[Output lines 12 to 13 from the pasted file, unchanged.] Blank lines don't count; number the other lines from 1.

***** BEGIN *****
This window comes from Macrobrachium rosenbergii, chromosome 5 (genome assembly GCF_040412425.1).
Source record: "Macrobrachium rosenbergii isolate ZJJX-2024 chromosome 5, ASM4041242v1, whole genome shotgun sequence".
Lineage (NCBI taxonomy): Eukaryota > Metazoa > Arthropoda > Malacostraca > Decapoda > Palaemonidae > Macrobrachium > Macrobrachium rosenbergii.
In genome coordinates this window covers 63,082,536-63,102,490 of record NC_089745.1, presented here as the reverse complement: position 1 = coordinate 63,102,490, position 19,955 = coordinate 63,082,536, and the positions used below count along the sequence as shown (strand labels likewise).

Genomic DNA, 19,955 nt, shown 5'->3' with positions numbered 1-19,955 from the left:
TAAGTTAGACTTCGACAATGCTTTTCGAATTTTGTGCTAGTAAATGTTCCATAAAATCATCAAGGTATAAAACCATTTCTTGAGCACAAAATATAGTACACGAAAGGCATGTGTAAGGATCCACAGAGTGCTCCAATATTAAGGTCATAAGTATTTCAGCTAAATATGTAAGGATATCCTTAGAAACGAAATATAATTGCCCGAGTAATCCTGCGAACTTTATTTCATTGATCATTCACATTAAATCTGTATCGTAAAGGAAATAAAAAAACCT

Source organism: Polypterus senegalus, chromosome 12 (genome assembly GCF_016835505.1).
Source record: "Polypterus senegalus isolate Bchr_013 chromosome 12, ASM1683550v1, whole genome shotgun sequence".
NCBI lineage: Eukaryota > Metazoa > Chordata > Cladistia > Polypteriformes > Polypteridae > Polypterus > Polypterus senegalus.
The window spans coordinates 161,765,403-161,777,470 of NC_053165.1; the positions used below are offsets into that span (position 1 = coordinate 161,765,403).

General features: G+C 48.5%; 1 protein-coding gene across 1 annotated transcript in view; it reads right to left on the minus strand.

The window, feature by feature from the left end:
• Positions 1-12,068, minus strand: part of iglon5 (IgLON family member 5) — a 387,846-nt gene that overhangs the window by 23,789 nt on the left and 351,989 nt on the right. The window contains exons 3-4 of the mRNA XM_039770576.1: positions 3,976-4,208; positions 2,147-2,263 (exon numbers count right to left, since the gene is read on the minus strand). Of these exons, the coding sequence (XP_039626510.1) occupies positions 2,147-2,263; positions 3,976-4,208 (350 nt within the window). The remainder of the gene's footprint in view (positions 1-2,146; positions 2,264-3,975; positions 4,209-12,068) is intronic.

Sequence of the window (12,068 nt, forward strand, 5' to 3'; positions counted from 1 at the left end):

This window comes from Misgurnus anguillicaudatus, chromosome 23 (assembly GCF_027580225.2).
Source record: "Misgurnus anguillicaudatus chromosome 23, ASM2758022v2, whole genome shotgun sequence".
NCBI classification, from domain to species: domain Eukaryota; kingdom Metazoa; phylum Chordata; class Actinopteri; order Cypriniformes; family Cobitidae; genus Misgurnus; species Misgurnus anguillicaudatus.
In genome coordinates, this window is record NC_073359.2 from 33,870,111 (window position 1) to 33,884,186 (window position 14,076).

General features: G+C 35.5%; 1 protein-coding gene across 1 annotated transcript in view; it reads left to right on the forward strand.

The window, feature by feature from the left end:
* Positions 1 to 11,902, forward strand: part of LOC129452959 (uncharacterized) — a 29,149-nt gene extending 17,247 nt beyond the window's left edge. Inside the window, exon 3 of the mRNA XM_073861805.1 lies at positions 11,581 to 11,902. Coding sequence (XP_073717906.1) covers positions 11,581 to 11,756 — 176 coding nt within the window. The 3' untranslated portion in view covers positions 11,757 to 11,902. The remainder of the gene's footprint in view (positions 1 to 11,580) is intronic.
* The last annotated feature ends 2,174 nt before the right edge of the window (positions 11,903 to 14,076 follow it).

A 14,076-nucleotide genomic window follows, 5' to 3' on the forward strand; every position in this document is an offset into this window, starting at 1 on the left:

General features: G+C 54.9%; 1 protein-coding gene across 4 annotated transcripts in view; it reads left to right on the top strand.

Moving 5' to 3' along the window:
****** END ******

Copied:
The window, feature by feature from the left end:
• Positions 1-12,068, minus strand: part of iglon5 (IgLON family member 5) — a 387,846-nt gene that overhangs the window by 23,789 nt on the left and 351,989 nt on the right. The window contains exons 3-4 of the mRNA XM_039770576.1: positions 3,976-4,208; positions 2,147-2,263 (exon numbers count right to left, since the gene is read on the minus strand). Of these exons, the coding sequence (XP_039626510.1) occupies positions 2,147-2,263; positions 3,976-4,208 (350 nt within the window). The remainder of the gene's footprint in view (positions 1-2,146; positions 2,264-3,975; positions 4,209-12,068) is intronic.